Getting to the Antica Trattoria dell’Eremita is not easy. From the town of Gallicano in the Garfagnana you follow a freakishly twisty, narrow little road uphill towards the Eremo di Calomini. It is the Italian custom to beep your little horn before you brave each blind hairpin, but here you might as well lean on the thing the whole darn way.
We eventually reached the parking lot at the Eremo and strolled over to Antica Trattoria dell’Eremita. It’s just down a little strada bianca, a white road of more or less one lane. Our friends parked below, and walked up the steep stairs.
We meet at the top. “Dori and I were thinking that this looks just lake someplace in Hawaii,” Robert said upon greeting us.
Yes, lush, green and fragrant in a drizzle, the place had that Shangri-La thing going on.
But let’s talk about that roasted trout up there, shall we? It didn’t seem very Italian, covered with all those herbs. You wouldn’t be surprised to see such a thing in Provence, but this is a tiny corner of unknown Tuscany, not Provence.
The more you learn about “Italian” food, the more things on a plate rise up and slap you in the face, demanding further research.
Monastic outposts relied on herbs for medicinal purposes. There was a reason the Eremo was placed where it was, including the abundance of water that gushed from the rocks all around. This water has, they say, curative powers as well.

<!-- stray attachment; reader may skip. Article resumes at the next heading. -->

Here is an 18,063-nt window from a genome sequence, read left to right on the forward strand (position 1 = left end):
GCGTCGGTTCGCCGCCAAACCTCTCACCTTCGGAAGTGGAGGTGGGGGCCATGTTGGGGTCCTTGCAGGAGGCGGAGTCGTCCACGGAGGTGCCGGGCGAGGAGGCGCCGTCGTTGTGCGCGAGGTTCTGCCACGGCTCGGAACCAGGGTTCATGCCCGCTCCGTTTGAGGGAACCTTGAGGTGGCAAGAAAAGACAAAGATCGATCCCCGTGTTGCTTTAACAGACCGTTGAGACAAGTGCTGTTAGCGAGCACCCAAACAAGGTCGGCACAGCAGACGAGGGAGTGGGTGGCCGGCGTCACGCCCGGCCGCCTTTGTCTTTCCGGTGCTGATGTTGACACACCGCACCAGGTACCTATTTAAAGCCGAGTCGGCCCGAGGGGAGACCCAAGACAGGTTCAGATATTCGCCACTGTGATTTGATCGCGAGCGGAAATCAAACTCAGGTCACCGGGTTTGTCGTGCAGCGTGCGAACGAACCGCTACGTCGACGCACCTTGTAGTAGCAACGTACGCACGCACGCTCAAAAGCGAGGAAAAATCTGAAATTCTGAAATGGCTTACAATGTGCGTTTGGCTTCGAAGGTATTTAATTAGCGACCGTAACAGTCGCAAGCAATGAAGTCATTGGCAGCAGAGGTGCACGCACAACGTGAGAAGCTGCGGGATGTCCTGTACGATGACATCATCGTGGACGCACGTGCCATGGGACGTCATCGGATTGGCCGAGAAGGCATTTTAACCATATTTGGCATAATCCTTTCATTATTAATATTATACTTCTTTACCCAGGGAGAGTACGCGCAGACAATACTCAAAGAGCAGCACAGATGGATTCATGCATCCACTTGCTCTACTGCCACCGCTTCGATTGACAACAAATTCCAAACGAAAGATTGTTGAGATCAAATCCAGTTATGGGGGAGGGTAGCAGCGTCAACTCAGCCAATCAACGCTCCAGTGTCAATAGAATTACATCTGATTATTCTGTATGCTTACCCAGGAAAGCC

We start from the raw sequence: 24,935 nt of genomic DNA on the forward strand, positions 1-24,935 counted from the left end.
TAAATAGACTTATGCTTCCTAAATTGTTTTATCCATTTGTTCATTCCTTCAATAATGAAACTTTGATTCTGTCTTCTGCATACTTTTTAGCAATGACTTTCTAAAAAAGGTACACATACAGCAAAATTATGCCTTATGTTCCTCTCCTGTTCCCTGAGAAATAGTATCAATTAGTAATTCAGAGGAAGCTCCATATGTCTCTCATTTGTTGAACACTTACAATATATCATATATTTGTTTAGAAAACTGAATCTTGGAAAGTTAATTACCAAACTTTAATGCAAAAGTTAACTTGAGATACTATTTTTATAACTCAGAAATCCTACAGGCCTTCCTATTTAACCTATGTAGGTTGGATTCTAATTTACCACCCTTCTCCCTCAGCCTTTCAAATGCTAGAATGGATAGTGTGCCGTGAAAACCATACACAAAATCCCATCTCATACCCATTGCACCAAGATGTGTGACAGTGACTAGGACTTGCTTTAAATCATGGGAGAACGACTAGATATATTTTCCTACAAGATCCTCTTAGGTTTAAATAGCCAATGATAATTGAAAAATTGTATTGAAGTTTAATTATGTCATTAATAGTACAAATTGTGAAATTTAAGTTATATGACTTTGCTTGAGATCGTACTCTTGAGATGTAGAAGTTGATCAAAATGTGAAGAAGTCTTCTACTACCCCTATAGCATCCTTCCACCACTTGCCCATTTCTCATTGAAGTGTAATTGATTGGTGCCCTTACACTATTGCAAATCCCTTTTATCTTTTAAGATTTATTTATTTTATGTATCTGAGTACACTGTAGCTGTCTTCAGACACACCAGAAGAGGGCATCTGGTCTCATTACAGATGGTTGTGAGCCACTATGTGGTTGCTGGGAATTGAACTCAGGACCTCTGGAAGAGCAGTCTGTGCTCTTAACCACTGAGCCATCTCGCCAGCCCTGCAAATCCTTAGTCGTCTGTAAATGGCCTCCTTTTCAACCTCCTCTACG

So, on with research. More herbs:
Today I went to the Sagra della Minestrella di Gallicano. Minestrella is a soup of wild herbs and beans made only in Gallicano, a town of fewer than 4,000 people. Today it is the southernmost town in the Garfagnana. ~ Why the Garfagnana?
So there is a cultural reason for so many herbs, even though it seems to break the cucina povera tradition of simple preparations with few ingredients.
Antica Trattoria dell’Eremita is your chance to see what this whole thing is all about. You can eat the special bread of Gallicano called focaccia leva, a thick flat bread cooked between two iron plates to be eaten with cold cuts and the restaurant’s smoked trout (they raise their own trout here!). They also raise farro, which appears in the farro soup. You can taste or buy eggs from their free range chickens. You can buy packets of the dried herbs they collect from along the little white road. Then, when you’re totally stuffed, you can go visit the Eremo. When you do, note the chapel carved out of the hillside.
Then you hit the road. Don’t forget the horn. Blow for all it’s worth.